Another facet of our brachah relating to Malchus Beis Dovid and the Geulah is the metaphor of “keren,” an animal horn, as demonstrated in the words “V’karno tarum l’yeshuasecha” and in the tefillah of Rosh Hashanah, “utzemichas keren Dovid avdecha.” The kings of Klal Yisrael were anointed with oil dripped from a keren; this rite was a celestial indication of enduring rulership. Shaul Hamelech, anointed with a vessel, not a horn, was denied continued leadership. “V’karno tarum” is an appeal for the enduring, eternal reign of Melech Hamashiach.

A keren, when imagined as the horn of a bull, conjures strength and might. This is yet another representation of the durability and permanence of leadership we anticipate with the arrival of Mashiach.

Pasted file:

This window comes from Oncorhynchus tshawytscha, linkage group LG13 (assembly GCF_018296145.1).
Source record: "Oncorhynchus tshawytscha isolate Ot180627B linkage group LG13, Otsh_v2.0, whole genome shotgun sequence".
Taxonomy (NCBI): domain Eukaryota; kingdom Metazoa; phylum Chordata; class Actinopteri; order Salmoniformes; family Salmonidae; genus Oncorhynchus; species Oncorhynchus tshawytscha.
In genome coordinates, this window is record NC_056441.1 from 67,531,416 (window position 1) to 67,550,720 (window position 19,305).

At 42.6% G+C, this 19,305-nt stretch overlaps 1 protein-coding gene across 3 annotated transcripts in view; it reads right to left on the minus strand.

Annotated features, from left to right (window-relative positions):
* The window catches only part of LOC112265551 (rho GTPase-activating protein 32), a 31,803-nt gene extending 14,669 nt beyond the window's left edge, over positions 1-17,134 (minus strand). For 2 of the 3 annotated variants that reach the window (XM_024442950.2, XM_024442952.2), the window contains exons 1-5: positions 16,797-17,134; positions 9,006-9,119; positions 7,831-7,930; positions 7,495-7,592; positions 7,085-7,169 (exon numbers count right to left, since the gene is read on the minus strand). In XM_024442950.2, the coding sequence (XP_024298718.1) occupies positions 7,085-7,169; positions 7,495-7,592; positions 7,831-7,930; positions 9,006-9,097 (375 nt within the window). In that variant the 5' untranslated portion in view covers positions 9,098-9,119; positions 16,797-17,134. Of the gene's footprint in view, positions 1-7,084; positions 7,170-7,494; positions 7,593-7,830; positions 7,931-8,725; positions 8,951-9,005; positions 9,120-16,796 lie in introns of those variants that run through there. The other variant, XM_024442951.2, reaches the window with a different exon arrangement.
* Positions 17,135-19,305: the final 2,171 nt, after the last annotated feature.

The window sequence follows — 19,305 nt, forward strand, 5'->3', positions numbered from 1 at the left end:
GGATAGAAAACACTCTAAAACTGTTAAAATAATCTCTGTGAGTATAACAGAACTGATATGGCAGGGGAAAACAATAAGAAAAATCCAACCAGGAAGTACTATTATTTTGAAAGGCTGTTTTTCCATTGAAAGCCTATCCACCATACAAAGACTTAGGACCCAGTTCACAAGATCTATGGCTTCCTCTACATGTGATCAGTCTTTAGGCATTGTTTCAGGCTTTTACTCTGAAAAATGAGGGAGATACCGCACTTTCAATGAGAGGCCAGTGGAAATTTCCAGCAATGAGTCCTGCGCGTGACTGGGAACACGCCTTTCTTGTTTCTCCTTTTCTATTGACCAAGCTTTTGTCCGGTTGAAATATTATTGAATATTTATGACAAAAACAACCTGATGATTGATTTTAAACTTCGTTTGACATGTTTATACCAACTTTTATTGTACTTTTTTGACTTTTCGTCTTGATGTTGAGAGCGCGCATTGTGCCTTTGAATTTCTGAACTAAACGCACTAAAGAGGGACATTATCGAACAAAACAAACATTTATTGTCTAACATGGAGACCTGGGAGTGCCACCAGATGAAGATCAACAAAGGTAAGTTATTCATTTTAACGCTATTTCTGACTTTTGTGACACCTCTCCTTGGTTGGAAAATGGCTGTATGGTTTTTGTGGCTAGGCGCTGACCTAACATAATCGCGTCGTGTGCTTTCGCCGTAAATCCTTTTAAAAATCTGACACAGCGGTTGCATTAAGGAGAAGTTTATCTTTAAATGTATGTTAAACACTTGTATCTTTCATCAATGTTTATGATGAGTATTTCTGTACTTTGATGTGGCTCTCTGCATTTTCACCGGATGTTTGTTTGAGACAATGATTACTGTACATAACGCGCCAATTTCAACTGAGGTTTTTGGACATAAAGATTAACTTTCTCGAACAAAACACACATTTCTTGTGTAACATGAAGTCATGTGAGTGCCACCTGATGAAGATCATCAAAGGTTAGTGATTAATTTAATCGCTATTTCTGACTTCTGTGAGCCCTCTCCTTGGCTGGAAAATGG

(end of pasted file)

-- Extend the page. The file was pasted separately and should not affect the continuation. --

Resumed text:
Additionally, an animal develops horns as it grows into adulthood, a gradual process of years. Indeed, an animal’s horns are an excellent indicator of its age and strength, every inch testament to months and years of steady, abiding growth. This conjures the gradual process of “kim'a kim'a,” a hallmark of the Geulah. Like the budding horns of a maturing animal, the reign of Dovid will strengthen and intensify until it reaches the pinnacle of might with the arrival of Mashiach ben Dovid.

Another definition of the word keren is ray, as in “karnei shemesh,” sunrays. Keren is another commonality sunrise shares with the “kim'a kim'a” principle. Not only does sunrise recall Geulah in a conceptual sense, it shares the linguistic component of keren as well.


Anticipating Salvation